All roads lead here

We quickly found a coffee shop where we could get internet, ordered a coffee and checked online while taking in the sites the sounds, and bask in the  exuberance of having arrived in what appeared to be the find of a lifetime. And all by happen chance? I think not!

Sadly, we loaded up the cars and headed to take Angela to the airport in Puerto Vallarta . Bernard and I vowed to return to the small town to wait for Angela to get back so we could continue on with our trip. We found the back way to the airport bypassing all of the construction traffic we were dealing with earlier. We encountered more beautiful beach and ocean views, along with the occasional vendor selling coconuts in a stand alongside the road.

Fortunately the airport in Puerto Vallarta is very easy to navigate. It only took 30 minutes and Angela was checked in waiting for her flight. We sadly said our good byes, knowing it was for the best to get her treatment from her doctor as she was still experiencing abdominal pain. We got back in the vehicles headed back to unknown adventures in Sayulita.

We had put in an inquiry for a place to stay that Bernard found online, that offered a kitchen and bathrooms. We decided if we were going to be here for a week or so, we needed accommodations. We drove through back streets, and passed people on bikes, and horses, all the while trying to locate the address. We noticed a dry river bed running through town that looked like a fun place to explore later. As we made a turn onto one road, we noticed a burm of dirt across the road that appeared to be part of the river. We needed to get to the other side, so I figured why not cross it? A man and boy were sitting on their front porch likely amused at the site of our vehicles attempting the crossing. The loose ground caused some interesting driving, and after making it into the dry creek bed, I decided to turn back. All I needed was to have our first day in Sayulita being interrogated by the local police..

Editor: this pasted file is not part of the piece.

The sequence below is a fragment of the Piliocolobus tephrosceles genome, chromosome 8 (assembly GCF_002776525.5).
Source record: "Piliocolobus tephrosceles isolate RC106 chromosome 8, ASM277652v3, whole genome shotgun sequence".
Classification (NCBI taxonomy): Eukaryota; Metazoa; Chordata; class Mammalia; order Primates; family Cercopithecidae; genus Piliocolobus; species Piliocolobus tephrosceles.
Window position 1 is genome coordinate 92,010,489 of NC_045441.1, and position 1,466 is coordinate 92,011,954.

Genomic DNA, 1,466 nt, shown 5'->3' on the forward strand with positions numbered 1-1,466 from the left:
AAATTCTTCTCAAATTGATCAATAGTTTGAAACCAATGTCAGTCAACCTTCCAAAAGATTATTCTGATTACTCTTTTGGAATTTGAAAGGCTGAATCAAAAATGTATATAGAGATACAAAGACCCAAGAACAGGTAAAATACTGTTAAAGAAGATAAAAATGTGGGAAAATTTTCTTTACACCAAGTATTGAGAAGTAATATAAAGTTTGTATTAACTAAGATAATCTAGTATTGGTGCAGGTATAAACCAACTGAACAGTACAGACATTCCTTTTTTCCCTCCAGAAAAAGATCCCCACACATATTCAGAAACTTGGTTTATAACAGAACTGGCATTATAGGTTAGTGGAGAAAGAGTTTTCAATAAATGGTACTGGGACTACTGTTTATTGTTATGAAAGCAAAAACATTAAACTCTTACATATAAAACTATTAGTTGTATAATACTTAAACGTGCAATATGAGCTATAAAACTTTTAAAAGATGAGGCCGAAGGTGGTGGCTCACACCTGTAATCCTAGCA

A little off roading in town!

After wandering around town, we finally gave up on finding the house. However on our tour of town, we came across a little hostel called “The Amazing Hostel”. Hostels are common in Mexico, offering individual beds, in a common area, most having kitchens and bathrooms available as well. This particular facility seemed top-notch. There was a security fence and gate at the entrance, and as we entered we noticed the pool, rock climbing wall, and sun areas. Wow! This was luxury living in an unlikely spot.

Our new home

We met Anhuar, the live in host, and later  found out his daughter and husband were the owners. They had been awarded 3rd place on the Latin America version of The Amazing race. Anhuar showed us around the newer facility. The kitchen was clean, fresh and offered all the essentials including silverware, plates, fridge, microwave, and two burner stove. Attached to the kitchen was a common  area living room that featured lounge seating to watch tv, wireless internet, and a computer. Individual hammocks hung from the ceiling with views out of the wall size windows. Once you walk out of the kitchen you are literally at the pool lounge area and rock climbing wall. They had thought of it all. We were astounded to find out that the accommodations were only $15.00/night! We were told if we pre paid for six nights, we would get the seventh for free. That made it around $13/ night. Not too bad.

Anhuar- giving the tour

The sun deck at the hostel

Pool and rock climbing wall